Where it All Began: The Origin of Management Theory

The industrial revolution sparked great debate about management theory. It’s a key turning point in the history of management. These are six of the leading theories that appeared after this event.

Every country undergoes industrialisation. It occurred in the United Kingdom in the mid-19th century. British people who immigrated to Australia then brought their knowledge with them. This sparked a similar industrial revolution in Australia.

Why is this relevant to modern management?

The industrial revolution allowed companies to grow far larger than ever before. Management no longer involved overseeing a few dozen employees directly. Massive corporations with hundreds or thousands of employees sprouted up from this era. It’s a key turning point in the history of management that led to many of the theories that we use today.

The industrial revolution led to the creation of several different concepts of management. Many came about in the years that followed. Though these concepts evolve, they’re still relevant in the modern age.

Let’s dive into the history of management and look at six theories. These all form the basis of modern management theory.

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Frederick Winslow Taylor – Scientific Management Theoryleadership,idea

Frederick Winslow Taylor was one of the earliest proponents of management theory. A mechanical engineer, he authored The Principles of Scientific Management in 1909.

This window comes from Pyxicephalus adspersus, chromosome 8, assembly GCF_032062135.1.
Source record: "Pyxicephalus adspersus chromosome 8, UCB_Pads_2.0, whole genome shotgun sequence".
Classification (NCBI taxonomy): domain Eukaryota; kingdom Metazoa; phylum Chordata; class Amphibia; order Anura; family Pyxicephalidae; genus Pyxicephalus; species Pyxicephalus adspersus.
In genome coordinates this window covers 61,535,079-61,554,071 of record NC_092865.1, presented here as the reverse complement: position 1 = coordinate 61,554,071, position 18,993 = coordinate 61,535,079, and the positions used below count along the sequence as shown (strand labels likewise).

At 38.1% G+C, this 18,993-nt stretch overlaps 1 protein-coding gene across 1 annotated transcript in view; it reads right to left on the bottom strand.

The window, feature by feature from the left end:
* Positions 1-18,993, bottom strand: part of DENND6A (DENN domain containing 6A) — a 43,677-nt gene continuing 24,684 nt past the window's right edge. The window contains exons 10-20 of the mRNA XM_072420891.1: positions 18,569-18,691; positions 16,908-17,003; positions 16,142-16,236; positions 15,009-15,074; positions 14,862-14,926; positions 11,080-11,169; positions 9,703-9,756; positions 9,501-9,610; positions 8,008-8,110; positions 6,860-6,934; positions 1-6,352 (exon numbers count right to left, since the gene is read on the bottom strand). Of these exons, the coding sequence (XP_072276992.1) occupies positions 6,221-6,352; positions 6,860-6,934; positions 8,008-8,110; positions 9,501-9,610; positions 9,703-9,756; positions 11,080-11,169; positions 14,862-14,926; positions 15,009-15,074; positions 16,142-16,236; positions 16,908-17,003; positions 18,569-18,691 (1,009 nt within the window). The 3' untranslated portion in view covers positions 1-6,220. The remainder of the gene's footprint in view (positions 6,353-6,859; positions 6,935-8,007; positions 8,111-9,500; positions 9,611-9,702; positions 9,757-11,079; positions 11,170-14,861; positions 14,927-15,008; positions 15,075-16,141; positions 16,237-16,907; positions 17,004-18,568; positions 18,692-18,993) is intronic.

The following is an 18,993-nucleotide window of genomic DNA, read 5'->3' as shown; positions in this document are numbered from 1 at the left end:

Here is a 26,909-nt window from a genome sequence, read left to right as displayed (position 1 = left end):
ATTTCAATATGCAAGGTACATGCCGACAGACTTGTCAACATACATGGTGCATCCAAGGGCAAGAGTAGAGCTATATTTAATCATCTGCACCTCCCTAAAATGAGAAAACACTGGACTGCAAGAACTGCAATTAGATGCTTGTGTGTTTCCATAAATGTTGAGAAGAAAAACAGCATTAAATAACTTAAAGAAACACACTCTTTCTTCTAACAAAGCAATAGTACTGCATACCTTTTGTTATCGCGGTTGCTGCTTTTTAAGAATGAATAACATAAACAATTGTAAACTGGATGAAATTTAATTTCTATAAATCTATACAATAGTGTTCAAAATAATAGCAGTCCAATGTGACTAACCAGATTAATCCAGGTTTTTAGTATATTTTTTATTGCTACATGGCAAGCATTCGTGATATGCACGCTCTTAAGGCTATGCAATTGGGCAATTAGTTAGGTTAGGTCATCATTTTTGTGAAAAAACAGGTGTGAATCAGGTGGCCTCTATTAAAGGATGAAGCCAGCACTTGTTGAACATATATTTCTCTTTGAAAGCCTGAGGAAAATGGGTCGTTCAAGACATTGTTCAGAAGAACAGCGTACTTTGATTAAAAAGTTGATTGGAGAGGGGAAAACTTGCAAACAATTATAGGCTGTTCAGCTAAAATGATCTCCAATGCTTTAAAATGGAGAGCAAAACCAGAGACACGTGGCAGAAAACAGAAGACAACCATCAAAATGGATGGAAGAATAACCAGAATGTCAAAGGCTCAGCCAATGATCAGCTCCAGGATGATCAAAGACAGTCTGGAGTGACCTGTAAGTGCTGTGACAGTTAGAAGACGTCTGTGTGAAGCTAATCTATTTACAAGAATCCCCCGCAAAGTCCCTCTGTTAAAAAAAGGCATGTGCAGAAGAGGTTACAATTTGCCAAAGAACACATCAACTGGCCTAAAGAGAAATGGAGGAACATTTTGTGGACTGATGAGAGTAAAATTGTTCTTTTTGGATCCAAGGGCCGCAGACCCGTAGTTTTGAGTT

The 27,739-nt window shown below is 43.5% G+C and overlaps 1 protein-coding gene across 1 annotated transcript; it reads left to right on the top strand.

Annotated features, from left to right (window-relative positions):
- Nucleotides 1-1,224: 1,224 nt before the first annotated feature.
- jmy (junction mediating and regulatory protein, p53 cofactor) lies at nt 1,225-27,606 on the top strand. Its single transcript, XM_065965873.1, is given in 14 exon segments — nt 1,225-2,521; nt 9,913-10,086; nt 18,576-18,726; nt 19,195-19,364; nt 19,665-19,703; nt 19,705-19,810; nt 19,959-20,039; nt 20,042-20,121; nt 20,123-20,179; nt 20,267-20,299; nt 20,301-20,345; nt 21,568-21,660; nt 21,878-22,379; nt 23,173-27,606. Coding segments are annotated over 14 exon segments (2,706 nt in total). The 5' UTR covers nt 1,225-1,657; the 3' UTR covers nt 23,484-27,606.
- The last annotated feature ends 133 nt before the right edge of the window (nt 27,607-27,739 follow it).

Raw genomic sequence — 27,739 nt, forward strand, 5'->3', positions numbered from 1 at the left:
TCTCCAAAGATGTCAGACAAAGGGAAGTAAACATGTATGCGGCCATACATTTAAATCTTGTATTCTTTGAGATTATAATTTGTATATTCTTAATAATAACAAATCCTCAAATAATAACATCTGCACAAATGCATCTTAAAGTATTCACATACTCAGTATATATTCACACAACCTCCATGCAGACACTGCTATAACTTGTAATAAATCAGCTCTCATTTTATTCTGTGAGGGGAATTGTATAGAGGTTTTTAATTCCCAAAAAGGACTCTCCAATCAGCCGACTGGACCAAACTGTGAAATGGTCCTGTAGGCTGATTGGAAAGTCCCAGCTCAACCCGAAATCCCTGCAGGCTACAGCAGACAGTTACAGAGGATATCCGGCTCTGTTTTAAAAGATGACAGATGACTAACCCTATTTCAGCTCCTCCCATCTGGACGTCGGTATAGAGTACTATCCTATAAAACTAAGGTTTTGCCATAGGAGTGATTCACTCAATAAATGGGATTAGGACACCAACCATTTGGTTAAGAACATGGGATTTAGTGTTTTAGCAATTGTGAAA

At its most basic, his theory proposed for the simplification of jobs. By keeping things simple, he argued, productivity would improve. He also argued that managers and employees must work together. This was a new idea in the history of management. In the early-20th century, most companies still operated like dictatorships. The manager assigned the work, and the employee did it.

This was especially the case in the factories that rose out of the industrial revolution. Managers had almost no contact with employees. Instead, they issued orders and expected employees to get on with the work. There was no standardisation or science behind it. This, Taylor argued, led to unproductive workers.

He espoused fair pay for a fair day’s work. This mantra focused on employee productivity. If one worker produced less than another, they did not deserve equal pay. Taylor argued for the creation of scientific methods. These would make production as efficient as possible. This gave more responsibility to employees. They all had the same methods available, so the less productive had nothing to hide behind.

Taylor also created four principles of management as part of his work. These are:

  1. Use scientific methods to determine the most efficient way to complete a task.
  2. Monitor employees to determine performance. This involves offering guidance to those that aren’t as efficient as needed.
  3. Assign employees to work that suits their skills and motivation levels. Then, coach them to reach maximum efficiency.
  4. Managers must focus on planning and professional improvement. Employees must focus on the tasks given to them.

Some of these principles haven’t survived the test of time. The fourth, in particular, offers no way for employees to improve professionally. Yet, they do tackle common problems in the modern workplace. Most managers search for more efficient processes. Monitoring employee performance is a common practice. Still, these were different concepts of management than those practiced at the time.

Henri Fayol – Administrative Management Theory

Also active during the same time as Taylor was Henri Fayol. Having started his career at a French mining company at the age of 19, Fayol rose up the ranks. In time, he became the company’s director, managing over 1,000 people.